Likewise there were two Converts, namely, Brother Arnold Droem and Brother James Ae; three Clerks that had not yet received the Religious habit, namely, Hermann Craen, Gosswin ten Velde, and Arnold ten Brincke; two Donates named Gerard Hombolt and Laurence, and also John Koyte, a guest and familiar friend of our House. All of these were received for the first night as the guests of the Sisters at Hasselt, who showed great charity and humanity towards us, and they lamented and wept bitterly that we were driven out with violence. But since all the Brothers could not find room nor beds wherein to sleep, these Sisters had compassion upon us and brought us their own bedding wherewith they prepared a place for us to sleep in the stable on the hay and straw, and here we all slept commodiously enough. Many of the citizens in Hasselt also had compassion upon us and wept, but certain envious folk that thought ill of us mocked our Brothers and spake lightly of them, but of these divers did afterward repent. On the second day, when morning came, we hired a small ship and came by way of the sea to Frisia, the land we sought, having taken sustenance by the way; but we used both sails and oars and gat us across not without great hazard for the wind was contrary. Thus we went thither for the name of Christ and to keep obedience to the Holy Roman Church, the which we all desired to obey, and we committed ourselves to God Who showed forth His mercy toward us, and snatching us from the peril of the sea brought us safely to our Brothers in Lunenkerc.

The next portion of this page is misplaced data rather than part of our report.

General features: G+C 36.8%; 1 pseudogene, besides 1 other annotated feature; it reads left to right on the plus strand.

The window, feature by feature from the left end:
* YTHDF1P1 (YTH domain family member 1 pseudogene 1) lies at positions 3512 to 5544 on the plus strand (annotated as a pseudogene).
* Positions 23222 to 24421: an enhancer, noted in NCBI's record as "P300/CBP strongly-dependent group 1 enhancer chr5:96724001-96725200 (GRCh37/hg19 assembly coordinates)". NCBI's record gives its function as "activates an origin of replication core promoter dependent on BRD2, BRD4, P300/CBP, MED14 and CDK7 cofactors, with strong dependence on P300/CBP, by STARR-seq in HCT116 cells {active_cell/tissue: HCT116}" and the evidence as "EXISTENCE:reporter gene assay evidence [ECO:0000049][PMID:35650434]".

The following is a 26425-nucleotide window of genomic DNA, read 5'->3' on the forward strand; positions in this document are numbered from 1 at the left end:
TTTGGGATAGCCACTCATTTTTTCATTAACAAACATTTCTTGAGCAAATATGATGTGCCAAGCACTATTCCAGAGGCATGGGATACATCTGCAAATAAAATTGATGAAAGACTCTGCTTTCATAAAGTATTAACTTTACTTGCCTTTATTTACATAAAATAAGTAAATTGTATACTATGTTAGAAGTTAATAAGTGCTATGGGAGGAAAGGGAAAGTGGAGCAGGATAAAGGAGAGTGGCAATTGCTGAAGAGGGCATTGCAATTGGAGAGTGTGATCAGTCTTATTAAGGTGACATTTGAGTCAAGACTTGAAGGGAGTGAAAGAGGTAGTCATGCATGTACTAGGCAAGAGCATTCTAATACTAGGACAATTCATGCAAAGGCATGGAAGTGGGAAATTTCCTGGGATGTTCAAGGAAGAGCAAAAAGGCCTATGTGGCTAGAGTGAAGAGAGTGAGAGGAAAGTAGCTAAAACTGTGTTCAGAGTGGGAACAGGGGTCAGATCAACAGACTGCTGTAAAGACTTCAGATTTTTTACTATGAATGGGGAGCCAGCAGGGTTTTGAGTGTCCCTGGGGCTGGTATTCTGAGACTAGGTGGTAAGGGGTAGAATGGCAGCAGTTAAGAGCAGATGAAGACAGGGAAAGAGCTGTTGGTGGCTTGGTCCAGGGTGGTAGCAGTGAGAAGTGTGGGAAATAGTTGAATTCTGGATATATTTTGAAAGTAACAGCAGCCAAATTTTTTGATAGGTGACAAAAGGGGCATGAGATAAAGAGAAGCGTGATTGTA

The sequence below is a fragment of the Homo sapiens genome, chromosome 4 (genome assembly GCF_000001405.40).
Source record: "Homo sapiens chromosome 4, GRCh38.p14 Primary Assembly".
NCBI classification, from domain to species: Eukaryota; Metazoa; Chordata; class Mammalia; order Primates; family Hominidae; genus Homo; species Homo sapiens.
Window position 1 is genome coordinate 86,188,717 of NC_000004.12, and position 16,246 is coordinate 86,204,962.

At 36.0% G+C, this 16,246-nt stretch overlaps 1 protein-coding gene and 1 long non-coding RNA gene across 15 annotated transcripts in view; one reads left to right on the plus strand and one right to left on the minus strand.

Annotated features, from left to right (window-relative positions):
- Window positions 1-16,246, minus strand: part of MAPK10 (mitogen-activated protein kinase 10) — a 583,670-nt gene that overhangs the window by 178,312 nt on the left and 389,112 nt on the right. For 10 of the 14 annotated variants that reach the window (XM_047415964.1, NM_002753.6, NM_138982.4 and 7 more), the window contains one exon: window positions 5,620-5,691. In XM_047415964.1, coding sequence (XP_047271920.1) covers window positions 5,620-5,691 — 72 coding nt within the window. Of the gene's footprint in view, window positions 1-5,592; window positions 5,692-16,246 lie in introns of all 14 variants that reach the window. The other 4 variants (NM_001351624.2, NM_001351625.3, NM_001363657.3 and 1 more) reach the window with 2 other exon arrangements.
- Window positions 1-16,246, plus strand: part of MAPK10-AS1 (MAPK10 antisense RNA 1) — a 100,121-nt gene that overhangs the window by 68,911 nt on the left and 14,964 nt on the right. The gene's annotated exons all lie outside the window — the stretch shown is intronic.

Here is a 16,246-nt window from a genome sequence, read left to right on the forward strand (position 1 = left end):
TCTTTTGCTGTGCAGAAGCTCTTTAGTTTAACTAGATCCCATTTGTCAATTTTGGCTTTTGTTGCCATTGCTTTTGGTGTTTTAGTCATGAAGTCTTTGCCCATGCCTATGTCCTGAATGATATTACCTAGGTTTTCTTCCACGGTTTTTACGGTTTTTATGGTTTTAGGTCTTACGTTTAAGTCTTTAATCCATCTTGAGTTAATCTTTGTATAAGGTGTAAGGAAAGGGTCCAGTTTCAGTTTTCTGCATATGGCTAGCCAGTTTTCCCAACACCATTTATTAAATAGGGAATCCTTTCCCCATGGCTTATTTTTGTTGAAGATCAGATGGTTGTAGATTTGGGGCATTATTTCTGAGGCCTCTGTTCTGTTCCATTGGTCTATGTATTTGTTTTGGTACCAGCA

In the year 1430, on the 19th day of December, being the day before the Vigil of St. Thomas the Apostle, died our beloved Brother John, a priest who was born at Kampen. He was third among the first four who received investiture, and he died after midday and was buried on the right side of Brother Oetbert. He wrote in excellent wise the Chants in the books that are for use in the choir, for he was a good singer, and a man of modest character, and showed himself to be able and skilled in divers kinds of work at harvest time and in the building of the House. When we were driven forth he went with the Brothers to Frisia, though he was weak, for he chose rather to share their exile than to abide alone with a few Lay Brothers to keep the House. But afterward he was sent back before the rest, for his sickness compelled us to do this: so having fulfilled thirty-one years in the Religious Life, he fell asleep in the Lord.
In the year 1431, on the Feast of St. Stephen, Pope and Martyr, Brother Goswin Becker died in Lunenkerc. He was in the beginning of the third year after his profession, but was not yet in Holy Orders, and he was buried in the cloister of the monastery there. He was the son of one John Limborgh, otherwise Becker, and was born at Zwolle.
Of the return of our Brothers from Frisia to Mount St. Agnes.